As they did in Bone by Bone: Comparing Animal Skeletons, Levine and Spookytooth successfully combine science fact,...

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TOOTH BY TOOTH

COMPARING FANGS, TUSKS, AND CHOMPERS

Adopting an interactive, question-and-answer approach, Levine introduces children to common characteristics and variations in the teeth of mammals.

Directly addressing readers, the author invites them to identify the three types of mammal teeth (incisors, canines, and molars) by looking into a mirror. “Do you see the flat teeth in front? Those are your incisors. If you haven’t lost any recently, you should have four on top and four on the bottom. How many do you have?” Next, Levine asks readers to guess which kind of mammal they’d be if they sported particular types of teeth—for example, “if you had really long canines?” A page turn delivers an answer, capitalized exuberantly: “A SEAL OR A CAT OR A DOG OR A BEAR!” (Asterisked footnotes often add additional examples.) Spookytooth’s flat, stylized, presumably digitally composed pictures incorporate textures of watercolor and wood, using shadows to suggest depth and dimension. Two girls and two boys with differing skin colors hilariously embody Levine’s “what ifs,” modeling everything from a beaver’s protruding incisors to the tusks of the elephant, walrus, warthog, and narwhal. Levine points out specific adaptations in the teeth of meat eaters, herbivores, and omnivores and devotes a few pages to the mainly undifferentiated teeth of nonmammals.

As they did in Bone by Bone: Comparing Animal Skeletons, Levine and Spookytooth successfully combine science fact, interactive fun, and giggle-inducing pictures. (additional facts, glossary, bibliography, Web resources) (Informational picture book. 5-9)

Pub Date: March 1, 2016

ISBN: 978-1-4677-5215-2

Page Count: 32

Publisher: Millbrook/Lerner

Review Posted Online: Dec. 8, 2015

Kirkus Reviews Issue: Dec. 15, 2015

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THE WONKY DONKEY

The print version of a knee-slapping cumulative ditty.

In the song, Smith meets a donkey on the road. It is three-legged, and so a “wonky donkey” that, on further examination, has but one eye and so is a “winky wonky donkey” with a taste for country music and therefore a “honky-tonky winky wonky donkey,” and so on to a final characterization as a “spunky hanky-panky cranky stinky-dinky lanky honky-tonky winky wonky donkey.” A free musical recording (of this version, anyway—the author’s website hints at an adults-only version of the song) is available from the publisher and elsewhere online. Even though the book has no included soundtrack, the sly, high-spirited, eye patch–sporting donkey that grins, winks, farts, and clumps its way through the song on a prosthetic metal hoof in Cowley’s informal watercolors supplies comical visual flourishes for the silly wordplay. Look for ready guffaws from young audiences, whether read or sung, though those attuned to disability stereotypes may find themselves wincing instead or as well.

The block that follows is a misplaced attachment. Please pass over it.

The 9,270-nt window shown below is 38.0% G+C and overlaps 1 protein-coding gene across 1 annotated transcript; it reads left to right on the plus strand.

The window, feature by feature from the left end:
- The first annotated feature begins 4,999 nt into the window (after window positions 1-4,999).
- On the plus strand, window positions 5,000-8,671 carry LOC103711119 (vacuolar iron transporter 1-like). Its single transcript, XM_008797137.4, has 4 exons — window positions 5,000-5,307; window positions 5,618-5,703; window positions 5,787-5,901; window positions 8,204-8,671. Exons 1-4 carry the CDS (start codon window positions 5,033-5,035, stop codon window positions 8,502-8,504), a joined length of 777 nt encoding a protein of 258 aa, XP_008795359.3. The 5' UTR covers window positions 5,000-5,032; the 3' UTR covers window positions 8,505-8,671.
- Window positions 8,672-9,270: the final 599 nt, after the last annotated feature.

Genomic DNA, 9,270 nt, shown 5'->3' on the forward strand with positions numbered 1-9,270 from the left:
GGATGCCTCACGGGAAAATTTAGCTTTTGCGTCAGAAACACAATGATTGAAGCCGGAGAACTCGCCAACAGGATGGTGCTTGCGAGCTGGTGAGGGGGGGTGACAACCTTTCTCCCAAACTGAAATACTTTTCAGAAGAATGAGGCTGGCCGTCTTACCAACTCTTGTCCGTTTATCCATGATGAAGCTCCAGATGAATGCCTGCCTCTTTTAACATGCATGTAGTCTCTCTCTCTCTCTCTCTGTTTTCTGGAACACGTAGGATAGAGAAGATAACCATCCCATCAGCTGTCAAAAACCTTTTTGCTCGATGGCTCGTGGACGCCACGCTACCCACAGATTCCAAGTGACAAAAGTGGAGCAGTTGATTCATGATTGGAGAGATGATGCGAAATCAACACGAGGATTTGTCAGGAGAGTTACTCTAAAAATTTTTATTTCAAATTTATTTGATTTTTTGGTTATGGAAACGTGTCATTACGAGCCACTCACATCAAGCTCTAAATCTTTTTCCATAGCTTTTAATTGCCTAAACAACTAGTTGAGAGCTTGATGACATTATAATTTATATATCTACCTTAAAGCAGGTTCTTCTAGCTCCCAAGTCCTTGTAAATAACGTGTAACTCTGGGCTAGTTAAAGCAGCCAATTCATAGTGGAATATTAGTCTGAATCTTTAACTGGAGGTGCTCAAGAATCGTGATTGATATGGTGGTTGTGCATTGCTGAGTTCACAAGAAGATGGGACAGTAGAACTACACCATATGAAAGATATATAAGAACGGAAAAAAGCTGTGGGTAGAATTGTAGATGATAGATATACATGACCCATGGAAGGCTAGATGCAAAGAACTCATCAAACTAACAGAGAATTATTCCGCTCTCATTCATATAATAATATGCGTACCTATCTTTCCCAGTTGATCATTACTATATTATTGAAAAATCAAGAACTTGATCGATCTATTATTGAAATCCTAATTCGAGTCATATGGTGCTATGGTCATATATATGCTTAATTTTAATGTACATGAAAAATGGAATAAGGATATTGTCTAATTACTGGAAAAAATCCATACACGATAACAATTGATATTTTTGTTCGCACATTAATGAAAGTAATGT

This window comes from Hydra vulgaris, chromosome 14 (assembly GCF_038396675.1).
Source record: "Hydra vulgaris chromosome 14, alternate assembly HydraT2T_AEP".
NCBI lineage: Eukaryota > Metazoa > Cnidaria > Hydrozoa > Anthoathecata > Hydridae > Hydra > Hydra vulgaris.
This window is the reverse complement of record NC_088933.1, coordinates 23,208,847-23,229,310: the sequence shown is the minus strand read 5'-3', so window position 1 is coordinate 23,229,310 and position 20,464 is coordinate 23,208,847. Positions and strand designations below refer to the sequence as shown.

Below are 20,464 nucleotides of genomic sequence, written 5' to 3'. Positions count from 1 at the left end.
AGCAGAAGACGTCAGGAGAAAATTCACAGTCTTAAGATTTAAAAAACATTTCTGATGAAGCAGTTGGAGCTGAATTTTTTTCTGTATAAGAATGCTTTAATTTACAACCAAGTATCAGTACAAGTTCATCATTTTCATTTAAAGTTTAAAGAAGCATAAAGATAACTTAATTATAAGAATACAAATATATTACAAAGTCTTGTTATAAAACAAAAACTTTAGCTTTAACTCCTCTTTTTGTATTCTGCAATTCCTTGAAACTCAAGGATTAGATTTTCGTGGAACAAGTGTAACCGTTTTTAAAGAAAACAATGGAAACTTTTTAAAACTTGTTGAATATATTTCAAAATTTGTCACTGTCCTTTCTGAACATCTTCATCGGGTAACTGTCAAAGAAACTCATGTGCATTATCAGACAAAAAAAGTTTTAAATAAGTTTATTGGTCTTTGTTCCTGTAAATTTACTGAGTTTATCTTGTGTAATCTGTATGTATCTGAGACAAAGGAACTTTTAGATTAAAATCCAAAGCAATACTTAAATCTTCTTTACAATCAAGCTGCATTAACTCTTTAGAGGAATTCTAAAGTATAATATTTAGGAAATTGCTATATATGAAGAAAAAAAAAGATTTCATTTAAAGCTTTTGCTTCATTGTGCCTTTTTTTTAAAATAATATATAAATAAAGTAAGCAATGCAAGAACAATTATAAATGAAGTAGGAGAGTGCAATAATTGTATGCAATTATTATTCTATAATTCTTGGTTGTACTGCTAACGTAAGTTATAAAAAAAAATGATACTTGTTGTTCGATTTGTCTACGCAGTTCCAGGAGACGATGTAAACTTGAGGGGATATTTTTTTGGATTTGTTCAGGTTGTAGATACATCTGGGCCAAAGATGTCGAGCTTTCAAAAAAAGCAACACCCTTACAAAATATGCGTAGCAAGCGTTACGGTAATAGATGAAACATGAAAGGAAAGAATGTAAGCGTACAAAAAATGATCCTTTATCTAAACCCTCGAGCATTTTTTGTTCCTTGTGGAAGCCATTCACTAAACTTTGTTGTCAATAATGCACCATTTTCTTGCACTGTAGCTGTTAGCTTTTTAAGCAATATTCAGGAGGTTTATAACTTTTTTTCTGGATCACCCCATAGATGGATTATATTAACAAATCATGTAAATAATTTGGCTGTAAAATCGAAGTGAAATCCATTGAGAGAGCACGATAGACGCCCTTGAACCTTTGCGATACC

Hee haw. (Picture book. 5-7)

Pub Date: May 1, 2010

ISBN: 978-0-545-26124-1

Page Count: 26

Publisher: Scholastic

Review Posted Online: Dec. 29, 2018

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A lesson that never grows old, enacted with verve by two favorite friends

WAITING IS NOT EASY!

From the Elephant & Piggie series

Gerald the elephant learns a truth familiar to every preschooler—heck, every human: “Waiting is not easy!”

When Piggie cartwheels up to Gerald announcing that she has a surprise for him, Gerald is less than pleased to learn that the “surprise is a surprise.” Gerald pumps Piggie for information (it’s big, it’s pretty, and they can share it), but Piggie holds fast on this basic principle: Gerald will have to wait. Gerald lets out an almighty “GROAN!” Variations on this basic exchange occur throughout the day; Gerald pleads, Piggie insists they must wait; Gerald groans. As the day turns to twilight (signaled by the backgrounds that darken from mauve to gray to charcoal), Gerald gets grumpy. “WE HAVE WASTED THE WHOLE DAY!…And for WHAT!?” Piggie then gestures up to the Milky Way, which an awed Gerald acknowledges “was worth the wait.” Willems relies even more than usual on the slightest of changes in posture, layout and typography, as two waiting figures can’t help but be pretty static. At one point, Piggie assumes the lotus position, infuriating Gerald. Most amusingly, Gerald’s elephantine groans assume weighty physicality in spread-filling speech bubbles that knock Piggie to the ground. And the spectacular, photo-collaged images of the Milky Way that dwarf the two friends makes it clear that it was indeed worth the wait.

A lesson that never grows old, enacted with verve by two favorite friends . (Early reader. 6-8)

Pub Date: Nov. 4, 2014

ISBN: 978-1-4231-9957-1

Page Count: 64

Publisher: Hyperion

Review Posted Online: Nov. 5, 2014

Kirkus Reviews Issue: Nov. 15, 2014

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